Buttocks

Discussion in 'Hydrodynamics and Aerodynamics' started by DogCavalry, Sep 30, 2019.

  1. DogCavalry
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    DogCavalry Junior Member

    I’ve been wondering about a particular aspect of non-tripping chine design for about 30 years, but 30 years ago, asking a community would have been impossible. Not so today.
    I’m familiar with Albert Hickman’s invention and patenting of the chine, and why his early sea sleds required them, and we see them everywhere today. Glen-L8’s Rebel is a beautiful example.
    But here’s what troubles my sleep at night. I’ve included a set of lines someone else posted in the forum a few years back. If anyone knows their origin, I’d love to know. So we see here the inner chines, at the lowest points of the boat. Note how they aren’t parallel, but instead run in towards each other from bow to stern. If one draws buttocks through all the areas including any part of the non-tripping chines, for a significant percent engage of the beam, those buttocks show an angle of inflection. Specifically, for the front part of the hull, the buttock line descends, and water flowing down this surface generates lift. Then the buttock crosses that inner chine, and suddenly the water is rising, generating negative lift, and inevitably, significant drag.
    Also, note how for much of the chine, the water flow is rising. Now my trusty copy of Marchaj’s Aerohydrodynamics of Sail, now residing in a cardboard box since it fell apart in the 90’s, would describe this as very bad in a planing hull, since it generates lift by momentum transfer, as opposed to static displacement. This of course is why all aft buttocks show parallel lines in monohedral hulls.
    I’m prepared to accept that at certain Reynolds numbers, the inward turned bow waves formed in the inverted v establish a net inward vector, such that the bottom chines are running parallel to water flow. But Above that Reynolds number they wouldn’t be. And the constant rise in the non tripping chine surface is simply bad at all Reynolds numbers.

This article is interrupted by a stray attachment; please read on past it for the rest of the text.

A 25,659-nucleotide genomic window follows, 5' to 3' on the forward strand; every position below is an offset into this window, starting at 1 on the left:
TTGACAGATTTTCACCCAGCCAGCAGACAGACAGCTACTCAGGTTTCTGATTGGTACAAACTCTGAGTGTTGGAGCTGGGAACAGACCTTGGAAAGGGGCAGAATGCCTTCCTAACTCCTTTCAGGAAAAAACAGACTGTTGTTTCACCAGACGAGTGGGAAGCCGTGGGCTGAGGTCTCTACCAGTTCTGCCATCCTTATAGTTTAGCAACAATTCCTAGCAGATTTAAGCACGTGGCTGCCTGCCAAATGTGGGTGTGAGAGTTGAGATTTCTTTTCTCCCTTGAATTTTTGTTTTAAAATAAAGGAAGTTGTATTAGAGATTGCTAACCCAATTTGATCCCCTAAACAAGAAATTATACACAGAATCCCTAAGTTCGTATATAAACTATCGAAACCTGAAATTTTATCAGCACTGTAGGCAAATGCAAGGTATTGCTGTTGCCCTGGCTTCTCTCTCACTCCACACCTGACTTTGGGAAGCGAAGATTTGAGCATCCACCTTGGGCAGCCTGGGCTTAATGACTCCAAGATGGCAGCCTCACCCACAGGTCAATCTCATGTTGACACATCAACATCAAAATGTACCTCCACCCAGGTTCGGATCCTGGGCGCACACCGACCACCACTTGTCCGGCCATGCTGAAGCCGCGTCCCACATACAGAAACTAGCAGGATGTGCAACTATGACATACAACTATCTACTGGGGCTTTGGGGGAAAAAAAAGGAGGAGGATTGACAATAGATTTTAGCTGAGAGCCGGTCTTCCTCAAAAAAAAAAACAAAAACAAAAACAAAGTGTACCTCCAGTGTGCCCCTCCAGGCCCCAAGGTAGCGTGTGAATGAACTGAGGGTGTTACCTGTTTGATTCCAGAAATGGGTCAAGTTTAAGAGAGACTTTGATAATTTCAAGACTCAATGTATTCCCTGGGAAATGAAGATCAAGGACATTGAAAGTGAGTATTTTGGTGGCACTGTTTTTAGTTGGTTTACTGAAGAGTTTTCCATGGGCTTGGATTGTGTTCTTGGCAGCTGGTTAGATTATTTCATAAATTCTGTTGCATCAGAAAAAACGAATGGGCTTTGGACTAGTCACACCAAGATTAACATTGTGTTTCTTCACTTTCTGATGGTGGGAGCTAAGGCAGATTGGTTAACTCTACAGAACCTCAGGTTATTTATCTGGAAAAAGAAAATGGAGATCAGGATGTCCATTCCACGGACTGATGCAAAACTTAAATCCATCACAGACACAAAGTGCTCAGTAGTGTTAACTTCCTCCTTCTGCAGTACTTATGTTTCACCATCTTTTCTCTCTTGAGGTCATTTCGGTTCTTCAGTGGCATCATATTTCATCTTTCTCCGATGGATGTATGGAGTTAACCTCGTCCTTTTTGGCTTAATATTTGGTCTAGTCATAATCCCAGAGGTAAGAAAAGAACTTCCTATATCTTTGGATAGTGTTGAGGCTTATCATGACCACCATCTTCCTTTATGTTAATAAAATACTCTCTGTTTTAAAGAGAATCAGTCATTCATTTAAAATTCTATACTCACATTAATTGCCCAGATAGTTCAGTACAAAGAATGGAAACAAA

Anyway, I hope I haven’t bored anyone.

    John out
     

    Attached Files:

  2. Ad Hoc
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    Ad Hoc Naval Architect

    The US Patent is noted here.

    He's calling 'tripping" what many today call chine-walking and dynamic instability of a monohull at high speed. To overcome the capsize "tripping" the boat at high speed.
    This topic has been researched over the years by many, notably Ikdea & Katayama and Blount & Codega and Werenskiold to name a few.

    Essentially the roll restoring moment is heavily influenced by the trim (pitching moment) at high speed and is a function of the GZ. Some guidelines have been provided over the years by many:

    upload_2019-10-1_7-0-57.png

    The famous Bailey series of experiments at NPL, also indicates this as well as the influence of the B/D (beam/draft) ratio.
     
  3. DogCavalry
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    DogCavalry Junior Member

    The attached patent document is extremely interesting. None of the rest of it relates in any way to the question. Still, thanks for the input. You’re the first. I’ve read a few dozen threads. I’m thinking this may be a tough one.
     
  4. Ad Hoc
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    Ad Hoc Naval Architect

    Possibly because i'm not entirely sure what it is you are asking/seeking...other than reference the the 'tripping' of the chines by AH. Can you elaborate further?
     
  5. DogCavalry
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    DogCavalry Junior Member

    Sure. Why do the bottom chines curve in towards each other, rather than running parallel? That’s just going to cause drag. At some Reynolds numbers there might even be flow separation.
    And why do the non-tripping chines rise from station 5 to 10? More drag. Without flow separation past 5, they just lift water. That makes about 20%of the bottom causing negative lift. There’s a corresponding issue in aerodynamics where the tail of an aircraft creates negative lift around 12% of the total. It’s a significant loss of speed and efficiency. The reason there is mostly “cause that looks normal”. I’m hoping there’s a compelling reason in empirical hydrodynamics. Otherwise, I’ll build the bottom chines parallel and the non tripping chine providing lift its whole length, and find out.
     
  6. Mr Efficiency
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    Mr Efficiency Senior Member

    He is talking about "tripping" as in, the boat's slab slide catching in a hard turn. But the concern seems to be that the boats narrows as the stern is approached, which would seem to be another "anti-tripping" device. This narrowing is also bringing what he calls the "bottom chine" closer to the centreline, creating a slight rocker, or potential negative angle of attack, on that outside chamfer. But inside of the "bottom chines", the lines have a strong positive angle of attack. The inner would have greater effect than the outside, on lift, being somewhat wider. It isn't the end of the world, if some portion of the aft surfaces have negative angle of attack, at some trim angles, you'd have to water test to see how it all worked together.
     
  7. DogCavalry
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    DogCavalry Junior Member